May 11, 2016
Doctors Without Borders/Médecins Sans Frontières (MSF) is providing lifesaving medical assistance to approximately 4,000 refugees who fled violence in South Sudan beginning in December 2015 and are now living in deplorable conditions in Bambouti, a village of 1,000 inhabitants in southeastern Central African Republic (CAR). The South Sudanese refugees have been completely cut off from any assistance for several months, and have not had access to health care or clean water. Most of them live in tiny makeshift dwellings built from palm leaves that don’t offer any protection from the elements.
Refugees report that they fled from their villages in South Sudan after being harassed by armed men. Many lost track of relatives as they left. Atenina Koubaka, 38, ran away from Source Youbu, South Sudan, in November 2015 and finally arrived in Bambouti with her three children and her husband after traveling for months. "Our main problems here are lack of food, water, and medicines—that is at least until MSF arrived here," she says. "We will not leave until the conflict stops."
Increasing Immunization and Fighting Epidemics
In a five-day intervention at the end of April, MSF’s emergency team carried out preventative activities to increase the immunization of children and pregnant women against epidemic diseases. In all, 449 children between six weeks and five years of age received pneumococcal and pentavalent vaccinations, a combination of five vaccines in one.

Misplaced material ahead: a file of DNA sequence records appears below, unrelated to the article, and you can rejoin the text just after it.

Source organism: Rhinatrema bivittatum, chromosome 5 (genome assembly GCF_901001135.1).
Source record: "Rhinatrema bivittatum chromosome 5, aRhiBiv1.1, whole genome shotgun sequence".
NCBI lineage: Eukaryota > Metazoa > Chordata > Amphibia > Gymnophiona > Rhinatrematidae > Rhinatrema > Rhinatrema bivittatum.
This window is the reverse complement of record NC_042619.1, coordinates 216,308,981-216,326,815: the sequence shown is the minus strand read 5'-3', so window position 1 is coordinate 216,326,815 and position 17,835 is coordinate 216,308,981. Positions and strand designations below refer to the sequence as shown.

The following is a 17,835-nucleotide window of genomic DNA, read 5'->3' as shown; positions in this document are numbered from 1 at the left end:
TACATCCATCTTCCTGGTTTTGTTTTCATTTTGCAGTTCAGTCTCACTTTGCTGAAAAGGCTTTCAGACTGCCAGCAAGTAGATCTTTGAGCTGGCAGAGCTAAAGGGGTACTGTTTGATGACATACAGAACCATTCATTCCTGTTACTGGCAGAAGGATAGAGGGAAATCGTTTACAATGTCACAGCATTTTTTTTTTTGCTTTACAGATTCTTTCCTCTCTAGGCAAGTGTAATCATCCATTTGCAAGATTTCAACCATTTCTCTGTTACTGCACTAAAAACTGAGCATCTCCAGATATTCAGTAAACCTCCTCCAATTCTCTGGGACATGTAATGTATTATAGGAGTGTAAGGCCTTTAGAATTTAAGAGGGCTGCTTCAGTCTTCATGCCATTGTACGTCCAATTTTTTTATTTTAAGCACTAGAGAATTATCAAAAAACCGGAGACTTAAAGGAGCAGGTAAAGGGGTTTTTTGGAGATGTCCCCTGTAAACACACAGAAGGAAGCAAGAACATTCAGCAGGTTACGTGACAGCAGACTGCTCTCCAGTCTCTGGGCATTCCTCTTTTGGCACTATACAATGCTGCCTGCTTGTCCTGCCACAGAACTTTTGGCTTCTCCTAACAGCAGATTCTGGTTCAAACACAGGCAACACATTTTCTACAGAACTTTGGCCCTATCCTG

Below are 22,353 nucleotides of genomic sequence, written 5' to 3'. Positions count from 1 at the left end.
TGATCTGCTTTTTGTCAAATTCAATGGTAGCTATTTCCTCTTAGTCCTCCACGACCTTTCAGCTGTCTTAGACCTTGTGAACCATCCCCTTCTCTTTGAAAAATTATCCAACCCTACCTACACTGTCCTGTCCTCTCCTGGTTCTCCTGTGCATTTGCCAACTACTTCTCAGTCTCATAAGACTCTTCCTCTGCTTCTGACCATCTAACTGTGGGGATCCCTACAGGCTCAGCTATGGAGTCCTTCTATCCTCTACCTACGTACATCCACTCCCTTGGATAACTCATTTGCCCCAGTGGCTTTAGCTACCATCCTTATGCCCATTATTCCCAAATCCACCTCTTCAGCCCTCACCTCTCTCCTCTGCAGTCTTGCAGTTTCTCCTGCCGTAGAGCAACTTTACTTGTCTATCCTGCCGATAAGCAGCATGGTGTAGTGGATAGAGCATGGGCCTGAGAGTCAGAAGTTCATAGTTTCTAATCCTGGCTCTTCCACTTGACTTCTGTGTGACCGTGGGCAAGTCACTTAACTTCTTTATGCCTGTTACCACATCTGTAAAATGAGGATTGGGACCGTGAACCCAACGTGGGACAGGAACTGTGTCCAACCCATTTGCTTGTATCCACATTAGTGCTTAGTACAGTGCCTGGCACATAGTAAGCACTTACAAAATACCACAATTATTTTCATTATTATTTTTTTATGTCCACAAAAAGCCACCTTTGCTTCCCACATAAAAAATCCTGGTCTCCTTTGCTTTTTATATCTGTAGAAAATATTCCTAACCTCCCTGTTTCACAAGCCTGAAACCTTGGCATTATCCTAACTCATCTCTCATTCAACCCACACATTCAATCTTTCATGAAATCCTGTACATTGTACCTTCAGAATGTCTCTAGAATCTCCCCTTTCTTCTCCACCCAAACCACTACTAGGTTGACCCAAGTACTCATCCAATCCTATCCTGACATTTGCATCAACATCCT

A further 589 children between six months and ten years old were vaccinated against measles, and pregnant women received tetanus vaccinations. The intervention targeted both South Sudanese refugees and the Central African population in Bambouti, which has been without access to health care for several years.
Bringing humanitarian assistance to Bambouti, which is located in a remote, inaccessible part of CAR, is extremely difficult. Several armed groups operate in the area and the security situation is unpredictable. "The logistical challenges for our emergency team have been enormous," says Maria Simon, MSF general coordinator in CAR. "With help from the local population we managed to rehabilitate the local landing strip, which had not been operational for several years, to make sure our team and medical supplies arrive safely."
Preparing for Malaria
Since March, MSF has supported the re-opening of the local health center through the donation of medicines and the training of local health workers. More than half of the consultations at the center are related to malaria. "We are expecting to see an increase in malaria cases as the rainy season starts soon, and the refugees don’t have proper shelter and mosquito nets," says MSF emergency coordinator Juan Rodilla. Many patients also suffer from respiratory infections and diarrhea.
MSF health care workers remain on the ground to prepare for the upcoming peak malaria season and will continue to monitor the situation in Bambouti. The organization has made every effort to address the extreme vulnerability of the population and urges other organizations to use all possible means to provide much-needed humanitarian assistance.
MSF has been working in CAR since 1997 and currently has more than 300 international staff and over 2,000 Central African staff in the country. Since December 2013, MSF has doubled its level of medical care in response to the ongoing crisis in CAR, with the number of projects increasing from 10 to 21. MSF also carried out six interventions for Central African refugees in neighboring Chad, Cameroon, and the Democratic Republic of Congo.